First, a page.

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Archive for the ‘Nonfiction’ Category

A weekend non-theological book review.  Cause Pastors also need a break with other readings…

Robert M. Gates. Duty: Memoirs of a Secretary at War.  New York, NY: Knopf, January 14th 2014. 640 pp.

5 out of 5

Purchase: Amazon

Let me begin by saying I rarely pick up memoirs and of those I have started very few I have ever finished.  A lot of them end up being somewhat anti-climatic and sometimes they can be too narcissistic for my taste.  Often in the back of my mind I wonder if there are things left out or opinions given that end up being more of a hindrance to knowing the truth.  So the fact that I finished this memoir and am writing a review of this book speaks volume of how much I enjoyed this work.

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A weekend non-fiction book review.

Luke Harding. A Very Expensive Poison: The Definitive Story of the Murder of Litvinenko and Russia’s War with the West.  New York, NY: Vintage Books, January 24th 2017. 432 pp.

4 out of 5

Purchase: Amazon

Sometimes facts of history can be more fascinating than any work of fiction.  This is an example of where current events mimics a spy suspense novel of the Cold War era except it is all too real including the fatal consequences.  The author Luke Harding is a British journalist who worked for The Guardian and have spent several years as a foreign correspondent in Russia.  He has written quite a bit about modern Russia including several books on the topic.  I first read his book on Wikileaks which was also intriguing.  This book’s subject matter is even more intriguing than the first.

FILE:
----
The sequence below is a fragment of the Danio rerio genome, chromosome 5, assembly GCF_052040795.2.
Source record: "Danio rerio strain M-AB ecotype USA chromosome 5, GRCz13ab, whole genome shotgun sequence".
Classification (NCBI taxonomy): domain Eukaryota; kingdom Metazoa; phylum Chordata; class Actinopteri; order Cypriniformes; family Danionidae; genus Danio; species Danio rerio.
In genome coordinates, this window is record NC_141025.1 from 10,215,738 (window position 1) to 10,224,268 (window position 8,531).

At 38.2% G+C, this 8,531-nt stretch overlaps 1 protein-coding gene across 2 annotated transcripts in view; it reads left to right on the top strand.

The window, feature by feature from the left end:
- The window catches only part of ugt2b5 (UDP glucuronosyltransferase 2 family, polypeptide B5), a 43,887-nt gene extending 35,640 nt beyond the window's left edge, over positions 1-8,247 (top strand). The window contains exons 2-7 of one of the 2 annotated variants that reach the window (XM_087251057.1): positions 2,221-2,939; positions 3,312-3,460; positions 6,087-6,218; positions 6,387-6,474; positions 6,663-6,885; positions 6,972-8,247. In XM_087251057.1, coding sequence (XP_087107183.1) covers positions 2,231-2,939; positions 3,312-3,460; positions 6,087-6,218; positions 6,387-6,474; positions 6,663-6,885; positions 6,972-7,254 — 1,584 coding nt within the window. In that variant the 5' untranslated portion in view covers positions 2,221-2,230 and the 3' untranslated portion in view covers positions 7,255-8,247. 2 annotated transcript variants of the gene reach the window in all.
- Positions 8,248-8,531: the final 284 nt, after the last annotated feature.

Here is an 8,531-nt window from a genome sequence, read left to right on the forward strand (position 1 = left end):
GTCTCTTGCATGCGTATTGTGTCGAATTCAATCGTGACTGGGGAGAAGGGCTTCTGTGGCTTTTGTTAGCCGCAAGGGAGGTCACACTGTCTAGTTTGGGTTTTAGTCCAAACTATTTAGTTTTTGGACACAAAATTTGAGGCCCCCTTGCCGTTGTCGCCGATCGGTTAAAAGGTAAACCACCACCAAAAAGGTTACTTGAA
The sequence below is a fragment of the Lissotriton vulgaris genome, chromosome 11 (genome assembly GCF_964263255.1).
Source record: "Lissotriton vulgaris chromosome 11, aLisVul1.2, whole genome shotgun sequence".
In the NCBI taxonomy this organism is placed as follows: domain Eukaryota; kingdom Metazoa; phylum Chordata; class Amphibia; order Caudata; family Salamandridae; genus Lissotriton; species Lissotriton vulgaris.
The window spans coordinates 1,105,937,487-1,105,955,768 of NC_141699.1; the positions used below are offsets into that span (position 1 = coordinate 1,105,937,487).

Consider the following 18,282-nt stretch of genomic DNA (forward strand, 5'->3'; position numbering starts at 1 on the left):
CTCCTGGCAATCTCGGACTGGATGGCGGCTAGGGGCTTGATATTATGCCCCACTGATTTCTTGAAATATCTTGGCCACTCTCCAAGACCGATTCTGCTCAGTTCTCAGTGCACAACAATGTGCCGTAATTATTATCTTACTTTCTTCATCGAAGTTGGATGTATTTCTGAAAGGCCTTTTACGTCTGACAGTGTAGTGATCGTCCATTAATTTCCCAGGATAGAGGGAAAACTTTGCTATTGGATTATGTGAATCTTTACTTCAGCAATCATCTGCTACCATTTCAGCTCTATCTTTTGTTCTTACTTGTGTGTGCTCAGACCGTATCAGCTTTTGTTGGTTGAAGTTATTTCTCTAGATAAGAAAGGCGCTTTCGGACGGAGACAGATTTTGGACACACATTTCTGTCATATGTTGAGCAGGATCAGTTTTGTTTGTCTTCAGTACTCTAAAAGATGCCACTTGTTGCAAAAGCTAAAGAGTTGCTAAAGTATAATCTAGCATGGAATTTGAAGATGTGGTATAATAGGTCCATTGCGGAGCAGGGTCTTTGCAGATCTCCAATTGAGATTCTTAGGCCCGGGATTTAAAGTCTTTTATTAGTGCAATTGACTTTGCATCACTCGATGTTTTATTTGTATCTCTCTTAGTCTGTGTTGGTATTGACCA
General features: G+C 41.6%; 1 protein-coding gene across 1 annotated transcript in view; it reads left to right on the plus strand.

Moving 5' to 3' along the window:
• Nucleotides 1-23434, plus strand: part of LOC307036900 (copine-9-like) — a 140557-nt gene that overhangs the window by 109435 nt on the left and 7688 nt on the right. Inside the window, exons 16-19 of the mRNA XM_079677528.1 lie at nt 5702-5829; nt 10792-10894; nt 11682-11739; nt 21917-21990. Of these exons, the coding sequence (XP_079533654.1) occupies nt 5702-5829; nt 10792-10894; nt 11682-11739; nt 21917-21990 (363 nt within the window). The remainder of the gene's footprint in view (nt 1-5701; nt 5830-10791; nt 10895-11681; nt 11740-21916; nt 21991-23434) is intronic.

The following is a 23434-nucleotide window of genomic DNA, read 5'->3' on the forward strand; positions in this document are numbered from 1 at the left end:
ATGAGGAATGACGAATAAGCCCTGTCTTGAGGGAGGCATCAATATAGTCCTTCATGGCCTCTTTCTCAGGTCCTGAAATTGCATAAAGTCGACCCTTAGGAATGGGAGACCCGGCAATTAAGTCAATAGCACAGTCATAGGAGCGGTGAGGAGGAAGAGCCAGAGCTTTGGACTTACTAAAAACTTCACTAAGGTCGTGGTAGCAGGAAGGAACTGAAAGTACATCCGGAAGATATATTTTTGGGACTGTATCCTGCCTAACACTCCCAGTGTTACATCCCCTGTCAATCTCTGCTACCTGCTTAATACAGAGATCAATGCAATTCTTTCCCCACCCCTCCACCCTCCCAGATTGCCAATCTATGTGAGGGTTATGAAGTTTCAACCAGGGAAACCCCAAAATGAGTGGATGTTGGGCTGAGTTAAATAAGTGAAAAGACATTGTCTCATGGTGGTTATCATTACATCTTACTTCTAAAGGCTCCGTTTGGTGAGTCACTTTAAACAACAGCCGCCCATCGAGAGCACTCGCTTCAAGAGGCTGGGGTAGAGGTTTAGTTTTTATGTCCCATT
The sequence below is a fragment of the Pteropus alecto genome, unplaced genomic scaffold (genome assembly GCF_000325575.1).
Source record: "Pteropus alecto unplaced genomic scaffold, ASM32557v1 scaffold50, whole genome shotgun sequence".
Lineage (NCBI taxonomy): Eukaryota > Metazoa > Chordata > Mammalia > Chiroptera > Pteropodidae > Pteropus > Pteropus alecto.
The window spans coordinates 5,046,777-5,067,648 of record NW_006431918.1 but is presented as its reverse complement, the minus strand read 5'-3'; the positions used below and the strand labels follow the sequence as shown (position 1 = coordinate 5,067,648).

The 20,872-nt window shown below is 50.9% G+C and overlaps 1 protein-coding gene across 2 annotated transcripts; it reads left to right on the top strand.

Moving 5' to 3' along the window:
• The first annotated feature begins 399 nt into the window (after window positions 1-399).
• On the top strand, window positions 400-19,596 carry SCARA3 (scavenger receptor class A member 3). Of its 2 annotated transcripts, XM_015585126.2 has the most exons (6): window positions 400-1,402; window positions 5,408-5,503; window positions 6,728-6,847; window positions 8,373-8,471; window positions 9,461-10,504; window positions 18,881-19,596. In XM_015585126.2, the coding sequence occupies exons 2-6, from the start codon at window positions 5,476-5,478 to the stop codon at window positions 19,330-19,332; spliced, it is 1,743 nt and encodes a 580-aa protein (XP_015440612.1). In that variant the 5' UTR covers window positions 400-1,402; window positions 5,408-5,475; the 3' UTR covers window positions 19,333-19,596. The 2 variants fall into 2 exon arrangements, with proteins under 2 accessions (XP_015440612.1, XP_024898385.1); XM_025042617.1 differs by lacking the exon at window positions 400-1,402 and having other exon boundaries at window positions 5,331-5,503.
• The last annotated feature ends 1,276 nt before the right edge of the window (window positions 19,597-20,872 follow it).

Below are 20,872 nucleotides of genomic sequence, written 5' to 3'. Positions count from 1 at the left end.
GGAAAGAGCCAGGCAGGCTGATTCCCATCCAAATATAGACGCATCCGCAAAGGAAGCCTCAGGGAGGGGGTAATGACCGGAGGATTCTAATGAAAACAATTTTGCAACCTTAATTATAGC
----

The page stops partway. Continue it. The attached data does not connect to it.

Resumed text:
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I didn’t get to post this earlier as this weekend non-fiction review since our church was going all out for VBS but here it is…

T.J. Stiles. Custer’s Trials: A Life on the Frontier of a New America.  New York, NY: Knopf, October 27th 2015. 608 pp.

5 out of 5

Purchase: Amazon

This book is a biography on the legendary George Armstrong Custer.  The book also was the recipient of the 2016 Pulitzer Prize for History.  For the general readers it might be good to know that the book is more on the personality of Custer than a book solely on military operational history of Custer’s campaign.  So it is quite readable and makes for a fascinating read.

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A weekend nonfiction book review! ‘Cause Pastors need a mental break too.

Val McDermid. Forensics.  New York, NY: Grove Press, July 7th 2015.  310 pp.

5 out of 5

Purchase: Amazon

This is a fascinating book on criminal investigations by a British author of crime novels and thriller.  In this work of nonfiction she explores the various specialization and sciences behind criminal investigation.  In the beginning of the book she notes that there is a lot of misconception that the public has for those involved with criminal investigations in light of TV shows like CSI.  Intrigued with the topic she gives us a journalistic account of those involved with investigating crime and how the men and women go about with the art and science of finding and proving the suspects.

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As 2016 comes soon to a close here are reviews of 4 audio books that I listened to during the last three months of 2016.  If you are interested here is last year’s .

Unholy Alliance: The Agenda Iran, Russia, and Jihadists Share for Conquering the World
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Jay Sekulow. Unholy Alliance: The Agenda Iran, Russia, and Jihadists Share for Conquering the World.   Brentwood, Tennessee: Howard Books, September 20th 2016. 320 pp.

4 out of 5